classifier, because it repeatedly switches estimated labels of unlabeled data and tries to find the maximal

margin hyperplane. The more unlabeled data, the more time it requires. When there is no unlabeled data,

TSVM becomes a pure SVM and runs much faster. In our algorithm, the last run of classification is done

by a standard SVM classifier.

5. A Performance Study

To evaluate the effectiveness of our approach, comprehensive performance study has been conducted

using several standard text dataset.

5.1 Datasets

Three commonly used datasets, 20-Newsgroups, Reuters-21578, and Open Directory Project (ODP)

webpages were used in our experiments. For each document, we extract features from its title and body

separately for Co-Training algorithm, and extract a single feature vector from both title and body for all

other algorithms. Stop-words are eliminated and stemming is performed for all features. For body

features, all words with low document frequency (set to less than three in the experiments) are removed.

TFIDF is then used to index both titles and bodies, where IDF is calculated only based on the training

dataset. The words that appear only in the test dataset but not in the train dataset are discarded. Because

training time for the TSVM classifier is proportional with the number of classes, we did not use all the

classes in each dataset. In the experiments, we select five classes from 20-Newsgroups (the same as

Nigam K. & Ghani R. (2002)), ten biggest classes from Reuters-21578 as many researches were

conducted, and six biggest classes from ODP.

From the 20-Newsgroups dataset

2

, we only select the five comp.* discussion groups, which forms a

very confusing but evenly distributed dataset for classification, i.e. there are almost 1000 articles in each

group. We choose 80% of each group as training set and the remaining 20% as test set, which give us

4000 train examples and 1000 test examples. Such a split is similar to what used in Nigam K. & Ghani R.

(2002). For each article, the subject line and body are retained and other content is discarded. After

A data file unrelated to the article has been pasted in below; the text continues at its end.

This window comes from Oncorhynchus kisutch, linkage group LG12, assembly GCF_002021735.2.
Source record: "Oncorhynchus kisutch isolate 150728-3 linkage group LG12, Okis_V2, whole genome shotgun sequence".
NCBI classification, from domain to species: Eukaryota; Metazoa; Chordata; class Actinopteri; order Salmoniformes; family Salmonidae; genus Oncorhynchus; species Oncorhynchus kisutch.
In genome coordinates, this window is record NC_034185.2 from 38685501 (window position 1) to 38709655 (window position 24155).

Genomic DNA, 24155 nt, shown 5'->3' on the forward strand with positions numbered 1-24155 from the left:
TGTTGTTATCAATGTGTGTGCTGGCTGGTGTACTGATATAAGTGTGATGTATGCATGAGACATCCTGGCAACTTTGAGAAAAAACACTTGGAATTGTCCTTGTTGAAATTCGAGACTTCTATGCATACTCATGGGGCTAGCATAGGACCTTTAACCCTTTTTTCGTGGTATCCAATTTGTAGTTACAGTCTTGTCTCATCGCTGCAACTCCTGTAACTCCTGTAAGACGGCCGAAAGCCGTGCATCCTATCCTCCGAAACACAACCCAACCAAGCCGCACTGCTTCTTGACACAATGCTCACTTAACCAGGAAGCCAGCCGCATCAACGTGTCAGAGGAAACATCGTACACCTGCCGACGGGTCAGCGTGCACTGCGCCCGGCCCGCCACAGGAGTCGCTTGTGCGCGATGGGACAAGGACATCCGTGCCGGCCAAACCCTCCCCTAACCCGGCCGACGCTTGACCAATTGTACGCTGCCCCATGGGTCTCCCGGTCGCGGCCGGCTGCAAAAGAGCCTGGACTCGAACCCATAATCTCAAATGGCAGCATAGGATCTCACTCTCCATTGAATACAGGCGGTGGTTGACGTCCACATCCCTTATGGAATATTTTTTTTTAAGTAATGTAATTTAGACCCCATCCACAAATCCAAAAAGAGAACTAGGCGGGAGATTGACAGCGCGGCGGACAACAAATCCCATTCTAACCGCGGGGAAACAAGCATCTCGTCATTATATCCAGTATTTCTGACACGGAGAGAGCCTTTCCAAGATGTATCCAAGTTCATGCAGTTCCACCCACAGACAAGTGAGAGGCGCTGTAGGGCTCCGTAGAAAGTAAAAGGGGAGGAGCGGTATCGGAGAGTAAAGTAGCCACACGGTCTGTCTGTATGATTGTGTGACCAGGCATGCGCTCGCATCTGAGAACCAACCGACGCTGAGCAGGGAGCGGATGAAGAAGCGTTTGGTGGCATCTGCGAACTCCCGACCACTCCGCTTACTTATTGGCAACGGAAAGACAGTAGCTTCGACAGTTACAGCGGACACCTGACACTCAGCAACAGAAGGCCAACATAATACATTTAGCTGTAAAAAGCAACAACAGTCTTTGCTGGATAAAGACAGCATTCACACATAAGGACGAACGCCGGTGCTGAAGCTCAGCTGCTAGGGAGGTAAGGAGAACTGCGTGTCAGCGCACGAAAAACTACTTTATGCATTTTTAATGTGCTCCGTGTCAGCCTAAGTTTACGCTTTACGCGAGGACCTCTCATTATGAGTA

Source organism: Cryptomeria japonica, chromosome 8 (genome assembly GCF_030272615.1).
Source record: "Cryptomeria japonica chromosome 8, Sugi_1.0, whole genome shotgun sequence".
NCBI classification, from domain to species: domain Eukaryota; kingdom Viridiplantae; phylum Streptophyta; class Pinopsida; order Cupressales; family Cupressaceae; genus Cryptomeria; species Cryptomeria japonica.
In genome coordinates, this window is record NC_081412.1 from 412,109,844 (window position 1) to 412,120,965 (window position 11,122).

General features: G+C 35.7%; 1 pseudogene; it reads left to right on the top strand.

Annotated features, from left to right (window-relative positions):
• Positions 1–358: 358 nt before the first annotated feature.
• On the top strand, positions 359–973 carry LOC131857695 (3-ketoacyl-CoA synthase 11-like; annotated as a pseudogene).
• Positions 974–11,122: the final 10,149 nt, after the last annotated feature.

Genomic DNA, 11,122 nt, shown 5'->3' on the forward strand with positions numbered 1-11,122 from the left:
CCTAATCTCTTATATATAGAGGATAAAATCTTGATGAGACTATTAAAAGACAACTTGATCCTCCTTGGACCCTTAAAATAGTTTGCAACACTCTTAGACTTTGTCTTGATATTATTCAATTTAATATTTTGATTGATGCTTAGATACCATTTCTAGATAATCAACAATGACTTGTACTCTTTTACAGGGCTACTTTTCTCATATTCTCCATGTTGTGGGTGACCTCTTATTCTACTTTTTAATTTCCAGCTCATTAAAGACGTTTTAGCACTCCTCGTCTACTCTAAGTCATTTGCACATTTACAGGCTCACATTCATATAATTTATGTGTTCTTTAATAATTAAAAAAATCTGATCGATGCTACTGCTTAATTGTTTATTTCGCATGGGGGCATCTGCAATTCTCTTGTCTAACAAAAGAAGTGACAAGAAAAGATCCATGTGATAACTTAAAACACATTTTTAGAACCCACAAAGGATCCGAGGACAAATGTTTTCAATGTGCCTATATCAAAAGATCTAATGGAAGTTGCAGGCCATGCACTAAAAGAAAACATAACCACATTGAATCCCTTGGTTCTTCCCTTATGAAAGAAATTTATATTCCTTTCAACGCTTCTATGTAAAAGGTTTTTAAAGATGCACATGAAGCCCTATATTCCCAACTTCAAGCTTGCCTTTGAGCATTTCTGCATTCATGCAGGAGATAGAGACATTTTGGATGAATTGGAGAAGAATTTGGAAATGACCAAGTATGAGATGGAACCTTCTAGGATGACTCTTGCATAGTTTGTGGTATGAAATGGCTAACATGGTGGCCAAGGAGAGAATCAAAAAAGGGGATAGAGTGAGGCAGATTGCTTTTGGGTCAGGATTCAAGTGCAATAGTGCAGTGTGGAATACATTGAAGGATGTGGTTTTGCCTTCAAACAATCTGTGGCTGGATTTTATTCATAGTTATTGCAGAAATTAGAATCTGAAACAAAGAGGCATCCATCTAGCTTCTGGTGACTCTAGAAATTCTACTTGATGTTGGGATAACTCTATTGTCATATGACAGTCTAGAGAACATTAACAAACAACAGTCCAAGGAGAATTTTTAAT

preprocessing, there are 14171 distinct terms, with 14059 in body feature, and 2307 in title feature.

The dataset Reuters-21578 is downloaded from Yiming Yang s homepage

3

. We use the ModApte

split to form the training set and test set, where there are 7769 training examples and 3019 test examples.

From the whole dataset, we select the biggest ten classes: earn, acq, money-fx, grain, crude, trade,

interest, ship, wheat, and corn. After selecting the biggest ten classes, there are 6649 training examples

and 2545 test examples. After preprocessing, there are only 7771 distinct terms, with 7065 in body

feature and 6947 in title feature respectively.

The ODP webpages dataset used in our experiments is composed of the biggest six classes in the

second level of ODP directory

4

: Business/Management (858 documents), Computers/Software (2411),

Shopping/Crafts (877) Shopping/Home&Garden (1170), Society/Religion &Spirituality (886), and

2

Available at http://www.ai.mit.edu/people/jrennie/20Newsgroups/.

3

http://www-2.cs.cmu.edu/~yiming/

4

http://dmoz.org/

Society/ Holidays (881). We select 50% of each category as the training data and the remainder as the

test data. From the experiment result below, we see that there is only a small difference between 90%

and 50%. So we conclude that such a split is enough for training a classifier and is reasonable. The

webpages are preprocessed by a HTML parser and pure text is extracted. After preprocessing, there are

16818 distinct terms on body, 3729 on title and 17050 on title+body.

The Jochimss SVM-light package

5

is used for SVM and TSVM classification. We use a linear

kernel and set the weight C of the slack variables to default. The basic classifiers for the two feature sets

in the Co-Training method are Naive Bayes. During each iteration, we add 1% of examples with the

maximal classification confidence, i.e. examples with largest margin, into the labeled set. And the

performance is evaluated on the combined features.

5.2 Evaluation Metrics

We use micro-averaging of F1 measure among all classes to evaluate the classification result.

Since it is a multi-classification problem, the TSVM or SVM in our algorithm construct several